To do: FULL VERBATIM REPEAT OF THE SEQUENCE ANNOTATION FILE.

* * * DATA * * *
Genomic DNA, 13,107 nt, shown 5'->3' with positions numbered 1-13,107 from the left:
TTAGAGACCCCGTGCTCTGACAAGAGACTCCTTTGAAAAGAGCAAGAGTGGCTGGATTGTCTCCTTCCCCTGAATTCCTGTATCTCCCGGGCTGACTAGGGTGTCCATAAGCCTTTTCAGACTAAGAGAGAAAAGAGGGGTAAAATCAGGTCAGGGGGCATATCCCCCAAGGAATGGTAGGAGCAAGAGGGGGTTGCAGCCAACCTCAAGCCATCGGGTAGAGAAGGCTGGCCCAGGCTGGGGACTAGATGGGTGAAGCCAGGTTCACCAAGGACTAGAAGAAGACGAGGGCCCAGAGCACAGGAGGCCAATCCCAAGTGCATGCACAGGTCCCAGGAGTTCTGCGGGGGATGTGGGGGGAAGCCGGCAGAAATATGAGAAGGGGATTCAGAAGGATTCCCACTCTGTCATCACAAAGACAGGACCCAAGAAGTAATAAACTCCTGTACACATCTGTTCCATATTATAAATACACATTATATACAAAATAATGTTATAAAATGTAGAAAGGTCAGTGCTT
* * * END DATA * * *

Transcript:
Genomic DNA, 13,107 nt, shown 5'->3' with positions numbered 1-13,107 from the left:
TTAGAGACCCCGTGCTCTGACAAGAGACTCCTTTGAAAAGAGCAAGAGTGGCTGGATTGTCTCCTTCCCCTGAATTCCTGTATCTCCCGGGCTGACTAGGGTGTCCATAAGCCTTTTCAGACTAAGAGAGAAAAGAGGGGTAAAATCAGGTCAGGGGGCATATCCCCCAAGGAATGGTAGGAGCAAGAGGGGGTTGCAGCCAACCTCAAGCCATCGGGTAGAGAAGGCTGGCCCAGGCTGGGGACTAGATGGGTGAAGCCAGGTTCACCAAGGACTAGAAGAAGACGAGGGCCCAGAGCACAGGAGGCCAATCCCAAGTGCATGCACAGGTCCCAGGAGTTCTGCGGGGGATGTGGGGGGAAGCCGGCAGAAATATGAGAAGGGGATTCAGAAGGATTCCCACTCTGTCATCACAAAGACAGGACCCAAGAAGTAATAAACTCCTGTACACATCTGTTCCATATTATAAATACACATTATATACAAAATAATGTTATAAAATGTAGAAAGGTCAGTGCTT